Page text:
Low-level laser therapy is a red or near infra-red light, applied from a low power laser specifically for therapeutic usage, where the light penetrates deep into the tissues.

Apart from it being used for back pain, it is also employed to treat musculoskeletal injuries and disorders, as well as Fibromyalgia. A low-level laser differs in that it operates at very low levels of power and unlike high-power lasers, it does not heat or damage human tissue.

It can help back pain by reducing pain and inflammation. You would probably need several treatments before you notice much pain relief and combined with exercise can be more beneficial than exercise alone. They call it the cutting edge of nonsurgical pain relief and tissue repair. Laser therapy uses light waves to stimulate healing in soft tissues. It has a similar effect to ultrasound.

It is a low-level cold laser and is pain-free; it works from the infra-red spectrum which penetrates up to 3cm into the muscles tendons and ligaments of the body. The laser light then stimulates the cell body within muscles, tendons or ligaments causing them to oxidize and increase healing at twice the normal rate.

It can improve healing, pain reduction, increase circulation and decrease swellings. It is not available on the NHS, but there are a number of clinics throughout the UK which perform this type of pain relief.  There are a number of hospitals that do this type of treatment from the City Back Pain Clinic in London, the Orchard Clinic in Northants to The Secret Glow in Manchester, with lots more clinics throughout the UK.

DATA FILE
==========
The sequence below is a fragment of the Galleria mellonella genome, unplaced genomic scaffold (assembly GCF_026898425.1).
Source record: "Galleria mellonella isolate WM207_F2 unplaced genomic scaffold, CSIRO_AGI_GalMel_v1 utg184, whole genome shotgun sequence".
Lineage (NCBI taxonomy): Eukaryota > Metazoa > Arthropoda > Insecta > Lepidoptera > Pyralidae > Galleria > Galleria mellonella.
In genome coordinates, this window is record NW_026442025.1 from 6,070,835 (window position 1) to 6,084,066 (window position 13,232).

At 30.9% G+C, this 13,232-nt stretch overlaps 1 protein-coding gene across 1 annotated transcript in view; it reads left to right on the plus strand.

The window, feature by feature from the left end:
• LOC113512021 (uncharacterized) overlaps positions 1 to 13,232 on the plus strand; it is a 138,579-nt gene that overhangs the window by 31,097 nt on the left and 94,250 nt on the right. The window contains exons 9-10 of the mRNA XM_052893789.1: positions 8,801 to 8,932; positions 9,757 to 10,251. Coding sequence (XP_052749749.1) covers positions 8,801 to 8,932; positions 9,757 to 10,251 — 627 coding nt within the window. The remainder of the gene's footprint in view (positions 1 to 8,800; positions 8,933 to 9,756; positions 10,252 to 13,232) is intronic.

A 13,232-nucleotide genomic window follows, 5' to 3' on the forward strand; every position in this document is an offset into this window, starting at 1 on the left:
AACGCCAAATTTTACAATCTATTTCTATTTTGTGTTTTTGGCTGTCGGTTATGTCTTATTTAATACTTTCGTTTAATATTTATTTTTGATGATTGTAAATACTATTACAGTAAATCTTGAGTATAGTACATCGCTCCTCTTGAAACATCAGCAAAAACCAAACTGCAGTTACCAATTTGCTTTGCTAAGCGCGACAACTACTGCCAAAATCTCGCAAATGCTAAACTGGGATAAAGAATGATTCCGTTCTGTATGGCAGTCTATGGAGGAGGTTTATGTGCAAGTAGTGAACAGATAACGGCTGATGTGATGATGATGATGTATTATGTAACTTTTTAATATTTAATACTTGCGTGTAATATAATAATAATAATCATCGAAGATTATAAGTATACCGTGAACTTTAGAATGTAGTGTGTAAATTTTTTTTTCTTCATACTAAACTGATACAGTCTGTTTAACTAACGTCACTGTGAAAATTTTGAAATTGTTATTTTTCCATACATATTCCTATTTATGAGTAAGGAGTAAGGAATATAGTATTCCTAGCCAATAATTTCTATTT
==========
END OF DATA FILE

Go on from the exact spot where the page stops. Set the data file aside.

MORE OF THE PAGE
It can also help with

  • Acute soft tissue injuries e.g. sprains/strains.
  • Back and neck pain.
  • Osteoarthritis.
  • Chronic pain syndromes e.g. RSI, frozen shoulder, chronic low back pain.
  • Fractures and non-union fractures.
  • Nerve pain (Neuropathic pain) e.g. from disc injuries.
  • Ulcers e.g. diabetic ulcers.




Reiki (pronounced Ray-key) is a complementary therapy which was named after Dr. Mikao Usui, a Japanese theologist.

Reiki is a Japanese word, meaning Universal Life Energy, an energy which is all around us. It is regarded as ‘life’s energy’ and creates a feeling of deep relaxation. Energy blockages are removed, allowing a free flow of life energy throughout the body. Toxins are removed from the body with other waste products leaving the system much more quickly. Then, with the toxins removed from your body, more energy can be received and your vital processors and functions become more highly tuned.

The hands are the main instrument used in the healing by Reiki, and can be effective through clothing. It has also been useful for anyone taking drugs to help reduce some of the side effects. They say it is possible to heal acute injuries but chronic injuries can take longer to heal. Reiki is a therapy available to anyone, and can help the receiver of the therapy to achieve a more relaxed approach to life and greater harmony.

On the UK Reiki Federation website – you can find all you need to know about this type of therapy as well as finding yourself a good therapist.

A great book on this subject, of which there are many is ‘Essential Reiki: A Complete Guide to an Ancient Healing Art’ by Diana Stein.


I have just had an email saying that I have a second nomination for another Health Activist Award – the Best in Show: Blog! This second nomination appears on my Nominee Profile on the Wego Health site.